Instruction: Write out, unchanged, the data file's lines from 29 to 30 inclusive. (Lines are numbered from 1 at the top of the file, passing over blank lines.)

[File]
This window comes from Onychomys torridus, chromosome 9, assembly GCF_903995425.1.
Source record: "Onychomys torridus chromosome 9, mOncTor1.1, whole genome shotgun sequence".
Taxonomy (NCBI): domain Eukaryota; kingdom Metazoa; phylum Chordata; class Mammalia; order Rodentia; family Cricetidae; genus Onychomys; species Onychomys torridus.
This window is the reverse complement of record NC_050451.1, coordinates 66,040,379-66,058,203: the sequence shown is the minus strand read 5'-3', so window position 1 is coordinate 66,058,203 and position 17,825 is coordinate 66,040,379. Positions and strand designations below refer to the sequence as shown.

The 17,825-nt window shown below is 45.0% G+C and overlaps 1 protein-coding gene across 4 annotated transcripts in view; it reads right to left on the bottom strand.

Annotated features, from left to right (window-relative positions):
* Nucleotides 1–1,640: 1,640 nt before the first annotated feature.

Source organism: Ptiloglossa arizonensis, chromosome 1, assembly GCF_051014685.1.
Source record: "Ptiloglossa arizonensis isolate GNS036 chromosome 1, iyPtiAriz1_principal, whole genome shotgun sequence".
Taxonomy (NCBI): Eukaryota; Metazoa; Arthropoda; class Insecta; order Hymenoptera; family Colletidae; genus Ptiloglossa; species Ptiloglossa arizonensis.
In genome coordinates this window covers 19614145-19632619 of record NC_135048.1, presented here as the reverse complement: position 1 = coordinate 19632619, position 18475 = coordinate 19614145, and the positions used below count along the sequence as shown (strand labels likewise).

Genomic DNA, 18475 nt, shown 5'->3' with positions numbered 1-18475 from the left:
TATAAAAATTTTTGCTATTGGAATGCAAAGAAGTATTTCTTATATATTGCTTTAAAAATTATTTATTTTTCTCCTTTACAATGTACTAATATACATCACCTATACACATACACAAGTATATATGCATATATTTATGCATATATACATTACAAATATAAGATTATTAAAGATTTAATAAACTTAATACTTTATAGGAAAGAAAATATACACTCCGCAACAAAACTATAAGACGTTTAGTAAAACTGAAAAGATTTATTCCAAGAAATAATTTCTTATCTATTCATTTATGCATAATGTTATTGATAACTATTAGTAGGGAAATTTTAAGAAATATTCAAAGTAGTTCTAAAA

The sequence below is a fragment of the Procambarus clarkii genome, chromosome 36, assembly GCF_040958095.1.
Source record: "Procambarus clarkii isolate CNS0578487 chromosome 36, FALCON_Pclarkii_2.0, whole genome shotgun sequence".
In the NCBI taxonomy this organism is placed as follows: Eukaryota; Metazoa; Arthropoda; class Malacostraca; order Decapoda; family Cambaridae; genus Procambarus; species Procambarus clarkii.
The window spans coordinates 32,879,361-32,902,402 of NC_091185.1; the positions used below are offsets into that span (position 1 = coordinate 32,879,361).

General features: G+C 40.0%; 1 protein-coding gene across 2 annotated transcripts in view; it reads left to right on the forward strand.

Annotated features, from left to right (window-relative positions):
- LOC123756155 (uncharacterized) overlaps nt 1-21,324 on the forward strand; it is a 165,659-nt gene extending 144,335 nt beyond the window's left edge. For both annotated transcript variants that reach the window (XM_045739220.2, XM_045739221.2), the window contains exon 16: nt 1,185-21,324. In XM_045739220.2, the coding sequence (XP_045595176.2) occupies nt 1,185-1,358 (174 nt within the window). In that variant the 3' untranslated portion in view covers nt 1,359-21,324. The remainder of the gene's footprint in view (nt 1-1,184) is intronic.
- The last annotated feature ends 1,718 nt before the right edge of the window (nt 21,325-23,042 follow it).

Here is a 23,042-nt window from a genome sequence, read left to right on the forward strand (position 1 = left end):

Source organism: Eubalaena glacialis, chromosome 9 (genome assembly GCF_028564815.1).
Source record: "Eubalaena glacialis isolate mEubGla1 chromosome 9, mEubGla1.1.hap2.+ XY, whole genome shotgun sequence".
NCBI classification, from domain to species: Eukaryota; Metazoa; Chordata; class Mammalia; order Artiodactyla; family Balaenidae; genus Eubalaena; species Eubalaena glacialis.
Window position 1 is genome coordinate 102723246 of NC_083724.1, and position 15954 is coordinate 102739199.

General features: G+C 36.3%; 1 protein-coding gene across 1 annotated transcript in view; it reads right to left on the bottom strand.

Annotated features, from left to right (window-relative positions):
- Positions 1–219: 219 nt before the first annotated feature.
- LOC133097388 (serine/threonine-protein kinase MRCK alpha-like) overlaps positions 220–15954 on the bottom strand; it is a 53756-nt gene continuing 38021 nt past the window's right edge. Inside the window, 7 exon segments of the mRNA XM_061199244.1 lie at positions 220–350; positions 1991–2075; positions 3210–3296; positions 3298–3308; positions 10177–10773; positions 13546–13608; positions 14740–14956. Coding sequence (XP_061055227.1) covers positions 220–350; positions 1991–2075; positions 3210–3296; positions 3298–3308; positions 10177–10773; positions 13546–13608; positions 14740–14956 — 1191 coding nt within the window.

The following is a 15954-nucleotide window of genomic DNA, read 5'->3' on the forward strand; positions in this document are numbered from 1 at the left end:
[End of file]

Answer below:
- Positions 1–219: 219 nt before the first annotated feature.
- LOC133097388 (serine/threonine-protein kinase MRCK alpha-like) overlaps positions 220–15954 on the bottom strand; it is a 53756-nt gene continuing 38021 nt past the window's right edge. Inside the window, 7 exon segments of the mRNA XM_061199244.1 lie at positions 220–350; positions 1991–2075; positions 3210–3296; positions 3298–3308; positions 10177–10773; positions 13546–13608; positions 14740–14956. Coding sequence (XP_061055227.1) covers positions 220–350; positions 1991–2075; positions 3210–3296; positions 3298–3308; positions 10177–10773; positions 13546–13608; positions 14740–14956 — 1191 coding nt within the window.